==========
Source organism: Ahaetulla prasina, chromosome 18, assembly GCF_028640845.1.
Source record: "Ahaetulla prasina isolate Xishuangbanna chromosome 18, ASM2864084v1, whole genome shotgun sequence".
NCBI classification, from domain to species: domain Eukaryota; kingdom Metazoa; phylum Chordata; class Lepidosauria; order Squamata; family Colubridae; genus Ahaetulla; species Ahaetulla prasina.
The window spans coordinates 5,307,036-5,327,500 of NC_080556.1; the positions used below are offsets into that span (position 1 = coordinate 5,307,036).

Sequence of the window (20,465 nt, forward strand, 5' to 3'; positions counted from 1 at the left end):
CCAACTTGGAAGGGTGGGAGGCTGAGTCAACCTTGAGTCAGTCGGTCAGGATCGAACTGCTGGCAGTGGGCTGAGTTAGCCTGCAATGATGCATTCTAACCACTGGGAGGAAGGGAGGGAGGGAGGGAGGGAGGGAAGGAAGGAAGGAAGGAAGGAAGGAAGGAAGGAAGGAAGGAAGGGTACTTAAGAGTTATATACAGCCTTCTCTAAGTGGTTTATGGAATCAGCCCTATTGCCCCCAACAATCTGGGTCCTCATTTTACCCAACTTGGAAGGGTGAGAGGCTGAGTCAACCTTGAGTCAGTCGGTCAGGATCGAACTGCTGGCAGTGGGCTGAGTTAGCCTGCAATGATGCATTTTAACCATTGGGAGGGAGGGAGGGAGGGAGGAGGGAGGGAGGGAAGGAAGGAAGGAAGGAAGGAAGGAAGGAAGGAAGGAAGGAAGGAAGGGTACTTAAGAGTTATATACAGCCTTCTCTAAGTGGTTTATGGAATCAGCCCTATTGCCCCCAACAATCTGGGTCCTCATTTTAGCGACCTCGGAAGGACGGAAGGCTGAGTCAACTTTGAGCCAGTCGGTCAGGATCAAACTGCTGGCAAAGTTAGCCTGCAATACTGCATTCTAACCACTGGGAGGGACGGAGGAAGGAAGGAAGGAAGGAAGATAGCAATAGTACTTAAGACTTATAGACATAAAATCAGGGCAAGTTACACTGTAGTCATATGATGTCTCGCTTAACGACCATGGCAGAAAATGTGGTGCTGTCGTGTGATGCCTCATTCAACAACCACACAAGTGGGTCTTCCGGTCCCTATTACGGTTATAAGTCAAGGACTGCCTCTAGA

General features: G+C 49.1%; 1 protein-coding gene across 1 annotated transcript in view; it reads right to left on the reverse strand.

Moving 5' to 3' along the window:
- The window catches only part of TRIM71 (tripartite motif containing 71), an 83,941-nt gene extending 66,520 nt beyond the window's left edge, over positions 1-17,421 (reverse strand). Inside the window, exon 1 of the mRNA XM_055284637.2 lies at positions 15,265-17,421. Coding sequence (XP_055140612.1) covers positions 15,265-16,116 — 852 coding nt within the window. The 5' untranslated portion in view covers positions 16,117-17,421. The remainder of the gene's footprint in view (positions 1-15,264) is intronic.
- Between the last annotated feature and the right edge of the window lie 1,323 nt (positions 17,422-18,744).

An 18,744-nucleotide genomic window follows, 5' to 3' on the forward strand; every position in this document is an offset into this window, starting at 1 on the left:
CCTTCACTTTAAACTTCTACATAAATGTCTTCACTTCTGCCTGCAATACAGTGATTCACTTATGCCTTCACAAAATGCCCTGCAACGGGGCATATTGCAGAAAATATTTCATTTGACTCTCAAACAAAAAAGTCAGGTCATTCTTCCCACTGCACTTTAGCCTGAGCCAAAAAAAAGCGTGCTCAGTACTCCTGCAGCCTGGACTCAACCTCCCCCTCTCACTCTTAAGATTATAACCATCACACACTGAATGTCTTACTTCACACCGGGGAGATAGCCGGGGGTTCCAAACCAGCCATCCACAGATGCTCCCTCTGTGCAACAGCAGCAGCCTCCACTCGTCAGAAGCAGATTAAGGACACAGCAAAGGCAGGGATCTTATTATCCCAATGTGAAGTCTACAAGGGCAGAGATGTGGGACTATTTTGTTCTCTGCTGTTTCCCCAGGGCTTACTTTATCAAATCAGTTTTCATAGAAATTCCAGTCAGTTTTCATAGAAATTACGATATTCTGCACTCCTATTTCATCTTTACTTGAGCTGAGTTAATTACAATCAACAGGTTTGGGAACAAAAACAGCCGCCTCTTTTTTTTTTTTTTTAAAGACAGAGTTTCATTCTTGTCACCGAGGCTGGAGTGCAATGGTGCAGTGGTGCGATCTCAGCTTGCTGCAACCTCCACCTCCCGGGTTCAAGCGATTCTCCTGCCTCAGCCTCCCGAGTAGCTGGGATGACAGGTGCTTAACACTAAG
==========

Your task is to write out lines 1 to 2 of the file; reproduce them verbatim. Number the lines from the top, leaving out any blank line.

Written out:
Source organism: Ahaetulla prasina, chromosome 18, assembly GCF_028640845.1.
Source record: "Ahaetulla prasina isolate Xishuangbanna chromosome 18, ASM2864084v1, whole genome shotgun sequence".